(FreedomBeacon.com)- Big Tech companies are apparently drawing down on their censorship teams following a large losing streak in court battles, along with waning popularity of the censorship practices and massive layoffs.
The New York Times reported on this shift earlier this week. It cited the fact that YouTube cut two of its five policy experts on “hate speech and harassments” recently, while also removing the same number of misinformation experts. The video sharing platform also reduced its response and policy enforcement teams.
This all comes as Alphabet, the parent company of Google and YouTube, laid around about 12,000 employees in the year’s first month.
Twitter has cut back staff significantly ever since Elon Musk bought the company and took it private. In November of last year, Musk laid off about half of Twitter’s 8,000 employees, which followed him firing many of the executives who were responsible for what ended up being some of the most controversial decisions regarding content moderation.
That list of executives includes Vijaya Gadde, the former head of Legal Policy, Trust and Safety who played a large part in the final decision to permanently ban former President Donald Trump from the site.
In commenting to The Times recently, Angelo Carusone, who serves as the president of the non-profit organization Media Matters for America – which leans heavily liberal – said:
“I wouldn’t say the war is over, but I think we’ve lost key battles. I do think we, as a society, have lost the appetite to keep battling, and that means we will lose the war.”
Big Tech companies are also facing a lot of pressure from outside voices to institute some accountability for the major influence they’re exercising over their own policies regarding content moderation.
Senator Ted Cruz, a Republican from Texas, this week announced he would be initiating an investigation into the recommendation algorithms social media companies have that ultimately “restrict the visibility of high-profile conservative accounts.”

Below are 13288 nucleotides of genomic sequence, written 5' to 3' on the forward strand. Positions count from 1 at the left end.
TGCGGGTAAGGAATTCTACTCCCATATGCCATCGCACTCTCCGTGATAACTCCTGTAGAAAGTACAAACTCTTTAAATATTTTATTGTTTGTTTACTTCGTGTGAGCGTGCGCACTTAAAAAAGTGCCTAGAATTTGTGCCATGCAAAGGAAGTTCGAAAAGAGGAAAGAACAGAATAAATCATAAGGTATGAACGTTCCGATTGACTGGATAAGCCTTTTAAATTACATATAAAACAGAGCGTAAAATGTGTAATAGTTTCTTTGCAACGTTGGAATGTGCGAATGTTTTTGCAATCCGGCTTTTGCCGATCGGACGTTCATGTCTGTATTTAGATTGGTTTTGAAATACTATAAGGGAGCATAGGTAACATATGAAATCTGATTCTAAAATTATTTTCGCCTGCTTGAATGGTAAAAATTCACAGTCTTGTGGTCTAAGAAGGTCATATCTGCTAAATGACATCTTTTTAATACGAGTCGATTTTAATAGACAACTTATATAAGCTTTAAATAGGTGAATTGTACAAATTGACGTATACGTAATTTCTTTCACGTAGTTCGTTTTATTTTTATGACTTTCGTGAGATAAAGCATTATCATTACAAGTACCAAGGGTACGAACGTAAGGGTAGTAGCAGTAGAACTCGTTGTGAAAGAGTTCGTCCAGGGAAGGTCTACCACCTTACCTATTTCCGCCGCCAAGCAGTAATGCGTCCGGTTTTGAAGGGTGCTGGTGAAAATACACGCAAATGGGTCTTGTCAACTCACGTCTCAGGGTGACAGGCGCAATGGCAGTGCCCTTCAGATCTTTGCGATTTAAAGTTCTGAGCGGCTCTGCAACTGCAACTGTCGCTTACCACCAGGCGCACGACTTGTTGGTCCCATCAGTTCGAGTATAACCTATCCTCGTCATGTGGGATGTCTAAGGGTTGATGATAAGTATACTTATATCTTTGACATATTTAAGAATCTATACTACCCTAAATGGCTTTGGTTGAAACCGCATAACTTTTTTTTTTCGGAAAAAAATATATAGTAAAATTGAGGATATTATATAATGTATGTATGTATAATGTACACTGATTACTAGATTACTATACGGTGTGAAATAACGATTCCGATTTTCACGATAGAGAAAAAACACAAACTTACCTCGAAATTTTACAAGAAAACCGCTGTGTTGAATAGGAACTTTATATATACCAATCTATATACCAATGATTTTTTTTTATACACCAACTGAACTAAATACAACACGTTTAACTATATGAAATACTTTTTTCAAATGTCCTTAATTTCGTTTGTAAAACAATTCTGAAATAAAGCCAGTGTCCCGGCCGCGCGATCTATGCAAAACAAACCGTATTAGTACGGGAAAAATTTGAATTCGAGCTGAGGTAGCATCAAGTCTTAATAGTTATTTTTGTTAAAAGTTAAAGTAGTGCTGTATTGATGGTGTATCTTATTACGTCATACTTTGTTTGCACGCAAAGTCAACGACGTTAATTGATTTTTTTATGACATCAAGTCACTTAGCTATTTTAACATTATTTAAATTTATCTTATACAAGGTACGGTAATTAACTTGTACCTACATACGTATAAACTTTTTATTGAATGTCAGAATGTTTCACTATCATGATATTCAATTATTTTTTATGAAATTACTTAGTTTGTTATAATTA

Cruz made that announcement in a letter he wrote to TikTok, Twitter, Google and Meta, the parent company of Instagram and Facebook. The letter read:
“Taken as a whole, these systems have an outsized impact – whether positive or negative – on the reach of content and accounts and, by extension, speech.”
Despite the reduction in staff and the lower public appetite for content moderation, Big Tech companies haven’t changed their internal mindsets about policies regarding misinformation.
While testifying before the House Oversight Committee recently, Yoel Roth – the one-time head of the Office of Trust and Safety at Twitter – said the platform’s censorship policies actually resulted in more, and not less, speech.
“Again and again, we saw the speech of a small number of abusive users drive away countless others. Unrestricted free speech, paradoxically, results in less speech, not more. It was our job in Trust and Safety to try to strike an appropriate balance.”
When Meta announced last month that it would reinstate Trump to their social media platforms, the company’s president of global affairs, Nick Clegg, said it was “both necessary and possible to draw a line between content that is harmful and should be removed, and content that, however distasteful or inaccurate, is part of the rough and tumble of life in a free society.”